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Unclear which legend element to be used as accessible name for fieldset #145

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zcorpan opened this Issue Aug 27, 2018 · 4 comments

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zcorpan commented Aug 27, 2018

5.5.1 fieldset Element Accessible Name Computation
If the fieldset element has an aria-label or an aria-labelledby attribute the accessible name is to be calculated using the algorithm defined in Accessible Name and Description: Computation and API Mappings 1.1.
Otherwise use legend subtree
Otherwise use title attribute
If none of the above yield a usable text string there is no accessible name

What is the legend subtree?

Similarly for figure/figcaption, table/caption.

Cases to consider:

  • there might be no such child element
  • there might be more than one such child element
  • the flat tree might differ from the DOM tree (e.g. if there's a display: contents element in between, or if it crosses a shadow DOM boundary).
  • the element might exist in the DOM but not in the flat tree (e.g. display: none).
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What is the legend subtree?>

Good question! In this context I think it would be the child of the element in question (a heading inside a legend element for example), where it is the content of the child element that becomes the accessible name for the grandparent.

<fieldset>
<legend><h2>Contact information</h2></legend>
...
</fieldset>

there might be no such child element>

Continuing with legend as an example...

If the legend element has no children, the text content of the legend becomes the accessible name for the fieldset. If there is no legend element inside the fieldset, the fieldset does not have an acessible name (unless it's been provided using ARIA).

there might be more than one such child element>

If the legend element has multiple conforming children, the combined text content inside those children would become the accessible name for the fieldset. I haven't tested this extensively though (because it isn't a pattern seen in the wild beyond span elements AFAIK).

If there are multiple legend elements inside the fieldset, only the first is used as the accessible name for the fieldset.

the flat tree might differ from the DOM tree (e.g. if there's a display: contents element in between, or if it crosses a shadow DOM boundary).>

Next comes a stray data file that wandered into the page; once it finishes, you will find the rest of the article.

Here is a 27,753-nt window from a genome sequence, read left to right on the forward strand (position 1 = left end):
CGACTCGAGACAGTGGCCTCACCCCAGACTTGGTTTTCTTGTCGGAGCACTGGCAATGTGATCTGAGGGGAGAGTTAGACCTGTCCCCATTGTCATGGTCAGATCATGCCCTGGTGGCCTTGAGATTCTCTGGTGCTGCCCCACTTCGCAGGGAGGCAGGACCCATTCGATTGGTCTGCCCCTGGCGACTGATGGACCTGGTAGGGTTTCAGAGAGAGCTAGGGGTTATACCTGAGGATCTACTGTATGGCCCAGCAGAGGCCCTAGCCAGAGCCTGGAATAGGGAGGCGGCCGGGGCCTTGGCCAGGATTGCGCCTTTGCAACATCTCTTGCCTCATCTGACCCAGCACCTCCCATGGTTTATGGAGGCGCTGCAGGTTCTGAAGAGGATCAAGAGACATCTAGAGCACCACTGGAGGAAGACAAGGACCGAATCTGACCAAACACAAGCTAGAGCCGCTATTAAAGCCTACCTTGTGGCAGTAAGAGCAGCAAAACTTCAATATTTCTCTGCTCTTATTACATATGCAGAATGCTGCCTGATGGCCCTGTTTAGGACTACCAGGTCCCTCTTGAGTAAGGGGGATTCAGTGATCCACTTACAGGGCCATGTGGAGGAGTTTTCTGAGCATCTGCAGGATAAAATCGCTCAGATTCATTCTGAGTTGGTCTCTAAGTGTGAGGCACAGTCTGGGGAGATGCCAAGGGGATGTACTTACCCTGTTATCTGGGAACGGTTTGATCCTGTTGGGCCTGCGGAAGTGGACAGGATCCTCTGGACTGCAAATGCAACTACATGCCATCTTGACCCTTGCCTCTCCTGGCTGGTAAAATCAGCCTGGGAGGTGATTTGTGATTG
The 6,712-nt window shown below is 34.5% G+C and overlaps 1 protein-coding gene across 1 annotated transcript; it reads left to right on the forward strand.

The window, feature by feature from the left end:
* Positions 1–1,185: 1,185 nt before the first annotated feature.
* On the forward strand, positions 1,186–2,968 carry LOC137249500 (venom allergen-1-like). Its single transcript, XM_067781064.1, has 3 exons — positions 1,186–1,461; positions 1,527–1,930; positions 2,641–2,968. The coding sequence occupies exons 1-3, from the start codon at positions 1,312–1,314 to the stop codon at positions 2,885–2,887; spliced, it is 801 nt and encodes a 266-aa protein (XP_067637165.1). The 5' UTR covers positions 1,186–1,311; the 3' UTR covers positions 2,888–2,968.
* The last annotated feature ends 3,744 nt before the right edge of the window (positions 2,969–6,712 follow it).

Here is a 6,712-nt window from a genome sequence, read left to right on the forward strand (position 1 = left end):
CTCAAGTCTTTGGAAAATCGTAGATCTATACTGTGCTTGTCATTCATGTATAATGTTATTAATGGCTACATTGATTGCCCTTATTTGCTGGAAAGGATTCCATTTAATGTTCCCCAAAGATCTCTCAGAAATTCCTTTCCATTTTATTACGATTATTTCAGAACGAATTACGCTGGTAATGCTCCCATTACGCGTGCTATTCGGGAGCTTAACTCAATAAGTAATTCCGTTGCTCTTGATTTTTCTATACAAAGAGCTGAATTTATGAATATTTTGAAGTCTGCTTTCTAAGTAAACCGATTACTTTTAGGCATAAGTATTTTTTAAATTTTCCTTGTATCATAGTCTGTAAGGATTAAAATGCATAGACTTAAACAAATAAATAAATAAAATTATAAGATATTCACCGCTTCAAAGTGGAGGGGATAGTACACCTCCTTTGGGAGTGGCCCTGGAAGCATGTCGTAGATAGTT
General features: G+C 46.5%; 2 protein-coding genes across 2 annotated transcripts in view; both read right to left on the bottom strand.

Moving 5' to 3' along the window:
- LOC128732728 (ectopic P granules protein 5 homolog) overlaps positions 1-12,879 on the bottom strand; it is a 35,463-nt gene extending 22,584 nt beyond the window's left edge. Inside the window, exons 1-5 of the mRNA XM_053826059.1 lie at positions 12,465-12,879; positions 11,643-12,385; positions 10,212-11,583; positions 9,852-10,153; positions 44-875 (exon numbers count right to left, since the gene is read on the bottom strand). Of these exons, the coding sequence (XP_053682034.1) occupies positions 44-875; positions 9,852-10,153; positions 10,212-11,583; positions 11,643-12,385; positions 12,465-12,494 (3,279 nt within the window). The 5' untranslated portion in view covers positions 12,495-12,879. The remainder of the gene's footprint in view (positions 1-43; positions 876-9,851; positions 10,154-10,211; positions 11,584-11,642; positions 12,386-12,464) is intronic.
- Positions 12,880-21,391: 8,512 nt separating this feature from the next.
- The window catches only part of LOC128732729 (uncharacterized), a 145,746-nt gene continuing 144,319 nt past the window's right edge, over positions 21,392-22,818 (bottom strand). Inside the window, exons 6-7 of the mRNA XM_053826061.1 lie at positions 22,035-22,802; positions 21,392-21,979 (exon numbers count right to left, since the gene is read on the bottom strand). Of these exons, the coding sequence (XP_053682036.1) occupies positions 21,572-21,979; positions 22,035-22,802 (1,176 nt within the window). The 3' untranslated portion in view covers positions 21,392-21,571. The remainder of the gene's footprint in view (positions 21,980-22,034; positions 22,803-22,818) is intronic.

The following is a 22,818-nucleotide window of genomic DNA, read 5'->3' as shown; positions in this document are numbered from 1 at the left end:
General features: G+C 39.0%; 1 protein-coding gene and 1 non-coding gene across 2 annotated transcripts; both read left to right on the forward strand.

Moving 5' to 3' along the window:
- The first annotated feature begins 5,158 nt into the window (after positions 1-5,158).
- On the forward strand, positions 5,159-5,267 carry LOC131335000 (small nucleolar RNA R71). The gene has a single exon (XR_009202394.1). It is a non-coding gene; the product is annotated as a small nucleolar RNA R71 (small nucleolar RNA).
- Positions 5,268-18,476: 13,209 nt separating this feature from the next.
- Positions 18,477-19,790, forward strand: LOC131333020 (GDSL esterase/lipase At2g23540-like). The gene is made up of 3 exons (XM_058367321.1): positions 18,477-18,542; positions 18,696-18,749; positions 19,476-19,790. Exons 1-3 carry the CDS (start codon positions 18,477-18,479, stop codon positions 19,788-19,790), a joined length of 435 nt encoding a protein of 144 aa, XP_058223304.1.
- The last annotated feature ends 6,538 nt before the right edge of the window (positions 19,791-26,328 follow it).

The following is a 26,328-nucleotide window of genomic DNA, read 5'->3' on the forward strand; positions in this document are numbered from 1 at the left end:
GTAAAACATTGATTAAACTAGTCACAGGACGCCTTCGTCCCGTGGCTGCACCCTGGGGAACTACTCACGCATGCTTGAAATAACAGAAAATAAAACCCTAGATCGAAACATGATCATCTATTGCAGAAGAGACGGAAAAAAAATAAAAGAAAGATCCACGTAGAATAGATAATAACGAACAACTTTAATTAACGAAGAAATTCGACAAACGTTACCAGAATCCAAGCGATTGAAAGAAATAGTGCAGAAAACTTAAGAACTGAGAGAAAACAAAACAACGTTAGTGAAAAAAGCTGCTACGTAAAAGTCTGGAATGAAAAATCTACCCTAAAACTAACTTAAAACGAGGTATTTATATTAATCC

I'm not sure about the shadow DOM boundary, but a brief experiment suggests that inserting an element with display:contents; between the opening fieldset tag and the legend, has no noticeable effect on the behaviours described above.

Another quick experiment suggests that putting display:contents; on the legend itself has no impact on the accessible name calculation. Probably because the legend element itself does not convey any specific semantic information, the removal of semantics caused by display:contents; in some browsers is irrelevant in this instance. Similarly, the removal of semantics on any child elements inside the legend has no apparent effect on the accessible name calculation.

the element might exist in the DOM but not in the flat tree (e.g. display: none)>

If display:none; is set on the legend or it's children, that element is removed from the accessible name calculation.

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LJWatson commented Aug 27, 2018

What is the legend subtree?>

Good question! In this context I think it would be the child of the element in question (a heading inside a legend element for example), where it is the content of the child element that becomes the accessible name for the grandparent.

<fieldset>
<legend><h2>Contact information</h2></legend>
...
</fieldset>

there might be no such child element>

Continuing with legend as an example...

If the legend element has no children, the text content of the legend becomes the accessible name for the fieldset. If there is no legend element inside the fieldset, the fieldset does not have an acessible name (unless it's been provided using ARIA).

there might be more than one such child element>

If the legend element has multiple conforming children, the combined text content inside those children would become the accessible name for the fieldset. I haven't tested this extensively though (because it isn't a pattern seen in the wild beyond span elements AFAIK).

If there are multiple legend elements inside the fieldset, only the first is used as the accessible name for the fieldset.

the flat tree might differ from the DOM tree (e.g. if there's a display: contents element in between, or if it crosses a shadow DOM boundary).>

I'm not sure about the shadow DOM boundary, but a brief experiment suggests that inserting an element with display:contents; between the opening fieldset tag and the legend, has no noticeable effect on the behaviours described above.

Another quick experiment suggests that putting display:contents; on the legend itself has no impact on the accessible name calculation. Probably because the legend element itself does not convey any specific semantic information, the removal of semantics caused by display:contents; in some browsers is irrelevant in this instance. Similarly, the removal of semantics on any child elements inside the legend has no apparent effect on the accessible name calculation.